Peaky Blinders: The Redemption of Thomas Shelby was adapted for the stage by the hit TV show’s creator Steven Knight alongside the Rambert dance company.
The show is due to open at Birmingham Hippodrome on September 27, 2022, before heading out on a UK tour which includes a five-night stint at the Capital’s Festival Theatre from February 28, 2023.
Choreographed by Rambert’s artistic director Benoit Swan Pouffer, it the company's first collaboration of this kind and picks up the story of the Peaky Blinders at the end of World War One, following Tommy Shelby and Grace Burgess through their passionate love affair.
While Tommy is building his empire, Grace is operating as an undercover agent for Special Branch on a mission to get close to the heart of Tommy’s gang.
As the story unfolds, many hearts will be broken.
The production will feature 20 members of the Rambert dance company on stage, and a live band playing specially commissioned music.
Knight said: “Peaky Blinders has always had music and movement at its heart and now the beating heart of the show will be transferred to the stage – an interpretation of Tommy’s story performed by Rambert, one of the leading dance companies in the world.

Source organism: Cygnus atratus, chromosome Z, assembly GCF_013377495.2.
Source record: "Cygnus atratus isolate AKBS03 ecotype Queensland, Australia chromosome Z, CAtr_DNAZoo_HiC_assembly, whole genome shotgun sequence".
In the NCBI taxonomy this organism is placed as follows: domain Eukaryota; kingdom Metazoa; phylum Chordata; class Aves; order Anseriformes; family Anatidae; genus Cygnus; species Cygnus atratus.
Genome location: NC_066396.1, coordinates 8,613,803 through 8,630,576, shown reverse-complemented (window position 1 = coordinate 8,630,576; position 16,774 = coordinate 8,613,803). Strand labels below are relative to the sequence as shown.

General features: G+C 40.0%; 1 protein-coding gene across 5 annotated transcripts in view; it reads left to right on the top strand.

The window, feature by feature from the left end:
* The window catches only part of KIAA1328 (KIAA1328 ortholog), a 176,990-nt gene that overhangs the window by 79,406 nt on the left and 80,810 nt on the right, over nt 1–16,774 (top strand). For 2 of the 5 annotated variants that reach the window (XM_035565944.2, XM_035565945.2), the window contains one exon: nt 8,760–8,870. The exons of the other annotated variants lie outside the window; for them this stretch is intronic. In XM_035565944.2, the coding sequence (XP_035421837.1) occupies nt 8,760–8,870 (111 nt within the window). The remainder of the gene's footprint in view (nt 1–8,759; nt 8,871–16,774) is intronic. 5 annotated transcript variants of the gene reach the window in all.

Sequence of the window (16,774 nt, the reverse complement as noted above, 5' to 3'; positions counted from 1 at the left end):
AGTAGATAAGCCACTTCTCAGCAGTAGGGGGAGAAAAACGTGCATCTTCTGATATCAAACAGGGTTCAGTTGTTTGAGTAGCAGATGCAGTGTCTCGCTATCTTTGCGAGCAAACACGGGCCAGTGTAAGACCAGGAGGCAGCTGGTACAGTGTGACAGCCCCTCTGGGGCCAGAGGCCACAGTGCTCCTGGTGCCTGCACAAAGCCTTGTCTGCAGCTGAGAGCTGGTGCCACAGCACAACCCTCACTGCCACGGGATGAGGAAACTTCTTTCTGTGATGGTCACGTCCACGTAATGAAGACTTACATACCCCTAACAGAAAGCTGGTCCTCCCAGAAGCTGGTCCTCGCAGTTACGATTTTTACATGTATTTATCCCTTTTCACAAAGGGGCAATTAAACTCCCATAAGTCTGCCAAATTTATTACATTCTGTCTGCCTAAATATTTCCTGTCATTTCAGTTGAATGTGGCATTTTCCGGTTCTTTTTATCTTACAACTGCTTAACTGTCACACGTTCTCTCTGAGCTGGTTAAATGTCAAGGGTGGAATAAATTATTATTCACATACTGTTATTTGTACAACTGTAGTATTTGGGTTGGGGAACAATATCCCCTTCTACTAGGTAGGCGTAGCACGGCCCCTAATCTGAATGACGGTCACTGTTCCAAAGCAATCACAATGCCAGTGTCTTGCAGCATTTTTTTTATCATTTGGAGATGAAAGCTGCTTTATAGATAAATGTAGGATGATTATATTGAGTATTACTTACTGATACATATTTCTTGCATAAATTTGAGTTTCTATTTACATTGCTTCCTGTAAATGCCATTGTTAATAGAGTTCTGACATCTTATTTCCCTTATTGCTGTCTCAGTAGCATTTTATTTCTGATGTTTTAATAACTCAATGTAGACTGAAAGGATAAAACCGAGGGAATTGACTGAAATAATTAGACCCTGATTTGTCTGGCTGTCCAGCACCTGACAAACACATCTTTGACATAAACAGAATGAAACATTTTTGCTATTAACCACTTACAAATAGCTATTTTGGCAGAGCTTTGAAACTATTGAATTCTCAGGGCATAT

“This is dance for people who don’t usually watch dance, and what I’ve written has been transformed into something startling by consummate dancers and choreographers.
“If the concept of a Peaky Blinders dance seems strange, reserve judgement and reserve a ticket.”
Swan Pouffer added: “Peaky Blinders: The Redemption of Thomas Shelby is something on a scale we’ve never done before, and I couldn’t be more ready for the challenge.”
Helen Shute, CEO and executive producer of Rambert, said: “We’re incredibly honoured to be trusted by Steven Knight with his nationally beloved Peaky Blinders.”
Peaky Blinders, which stars Cillian Murphy, first aired on BBC Two nine years ago to widespread critical acclaim.
It was announced last year that the upcoming sixth series of Peaky Blinders – set to air this year after Covid-related production delays – would be its last.